Do you remember that bully from your childhood? The one who persecuted you for no good reason. Threatened you. Intimidated you. Loomed over you.
Think back to the feelings of being bullied. The isolation and loneliness of being afraid and being alone – and not being able to tell anyone.
Most of us have had these experiences in childhood – but as we’ve grown, those fears and feelings of dread become fading memories.
Here in Canada, we take our rights and our personal safety pretty much for granted. We have a court system that’s just. We have media that reports openly and freely when injustices are done.
This isn’t the case in many parts of the world. In many parts of Latin America, Africa and Asia, civil society is a dream to some. But it’s not the reality they live with.
In Colombia, a human rights lawyer representing family members of victims in 65 cases of extrajudicial execution has had threats of assassination made against him. On several occasions three men have attempted to enter his apartment. He jokes that he doesn’t need to use sun block any more because he goes from his house, to his car, to his office – he doesn’t go outside if he can help it – because being outside makes him an easier target.
In Nepal a young journalist who writes about oppression and violence against women has her home broken into several times. After her colleague – another female reporter – is murdered, a cross is marked on her door and she is told she’ll “be next.” Despite the risks, she knows that lasting peace in her country depends upon voices like hers.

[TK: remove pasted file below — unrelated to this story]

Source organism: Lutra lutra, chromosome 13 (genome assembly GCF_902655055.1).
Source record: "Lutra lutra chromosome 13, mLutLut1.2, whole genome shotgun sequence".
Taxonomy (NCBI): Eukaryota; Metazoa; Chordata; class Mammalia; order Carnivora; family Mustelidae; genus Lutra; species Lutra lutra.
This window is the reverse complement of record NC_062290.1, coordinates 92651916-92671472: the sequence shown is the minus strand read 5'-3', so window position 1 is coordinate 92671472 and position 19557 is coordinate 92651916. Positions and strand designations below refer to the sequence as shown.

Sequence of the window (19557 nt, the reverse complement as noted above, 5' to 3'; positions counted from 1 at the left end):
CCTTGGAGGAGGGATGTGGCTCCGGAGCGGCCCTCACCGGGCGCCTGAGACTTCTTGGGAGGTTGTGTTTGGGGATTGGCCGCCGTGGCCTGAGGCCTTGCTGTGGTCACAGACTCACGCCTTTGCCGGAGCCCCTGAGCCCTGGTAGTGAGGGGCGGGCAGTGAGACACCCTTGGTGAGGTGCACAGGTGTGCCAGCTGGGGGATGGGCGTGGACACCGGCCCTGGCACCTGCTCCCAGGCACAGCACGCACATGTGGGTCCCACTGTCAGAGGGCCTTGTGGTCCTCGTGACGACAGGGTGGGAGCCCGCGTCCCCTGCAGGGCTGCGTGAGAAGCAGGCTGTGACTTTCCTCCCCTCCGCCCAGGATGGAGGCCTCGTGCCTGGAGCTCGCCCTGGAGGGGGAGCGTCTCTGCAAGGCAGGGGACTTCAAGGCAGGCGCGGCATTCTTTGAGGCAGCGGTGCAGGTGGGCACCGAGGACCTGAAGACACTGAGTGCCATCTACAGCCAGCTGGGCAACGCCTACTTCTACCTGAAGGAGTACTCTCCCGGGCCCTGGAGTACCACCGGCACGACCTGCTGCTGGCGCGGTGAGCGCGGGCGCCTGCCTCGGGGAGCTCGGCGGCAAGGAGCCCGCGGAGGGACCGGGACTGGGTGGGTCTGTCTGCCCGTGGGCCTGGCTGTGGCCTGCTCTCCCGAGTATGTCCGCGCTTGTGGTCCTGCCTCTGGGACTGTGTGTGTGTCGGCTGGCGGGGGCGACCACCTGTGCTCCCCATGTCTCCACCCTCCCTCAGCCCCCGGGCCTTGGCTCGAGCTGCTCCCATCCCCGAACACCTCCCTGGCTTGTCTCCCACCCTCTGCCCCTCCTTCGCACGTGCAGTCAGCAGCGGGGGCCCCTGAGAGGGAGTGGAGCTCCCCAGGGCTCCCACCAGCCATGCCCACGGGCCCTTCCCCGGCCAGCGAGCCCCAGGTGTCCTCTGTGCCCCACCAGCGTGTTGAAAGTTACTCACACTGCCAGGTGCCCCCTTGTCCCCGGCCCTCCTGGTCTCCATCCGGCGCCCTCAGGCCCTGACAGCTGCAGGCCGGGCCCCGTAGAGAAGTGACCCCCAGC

We call people like Jorge and Kokila ‘human rights defenders’. PBI’s found a solution to the dangers they face as they struggle to better their communities and make human rights a reality for all. That solution is called ‘accompaniment’.
When a defender walks down the street – or speaks at a meeting - with someone from Canada or Europe or the USA beside them, they are much safer. Police and paramilitary soldiers are far less likely to threaten, beat or kill when there are foreign witnesses present.
For decades, accompaniment has proven to be the most effective strategy to protect these human rights defenders – and to enable them to continue their important work.
PBI volunteers act as Canada’s – and the world’s - eyes and ears. Not only do they accompany human rights defenders, they also serve as Canada’s ‘human rights radar’. Governments and media rely on the PBI network to keep them updated on the latest human rights developments in the world’s hot spots.
This is the insurance we offer to the people we protect. They’re able to do their work knowing that if anything untoward should happen, the world will know immediately and take action.
Nothing serves to protect human rights more effectively than when we stand up for each other's rights. That is the very essence of Peace Brigades International. It is people standing alongside other people - watching, documenting, speaking out - all in the name of human rights protection. In doing so, Peace Brigades brings courage, humanity and vigilance to the front lines of human rights violations and makes a real difference in the lives of women, men and young people working for equality and justice in their communities. It is that simple. It is that powerful. And it is so vitally important.Alex Neve, Secretary General, Amnesty International, Canada, English Section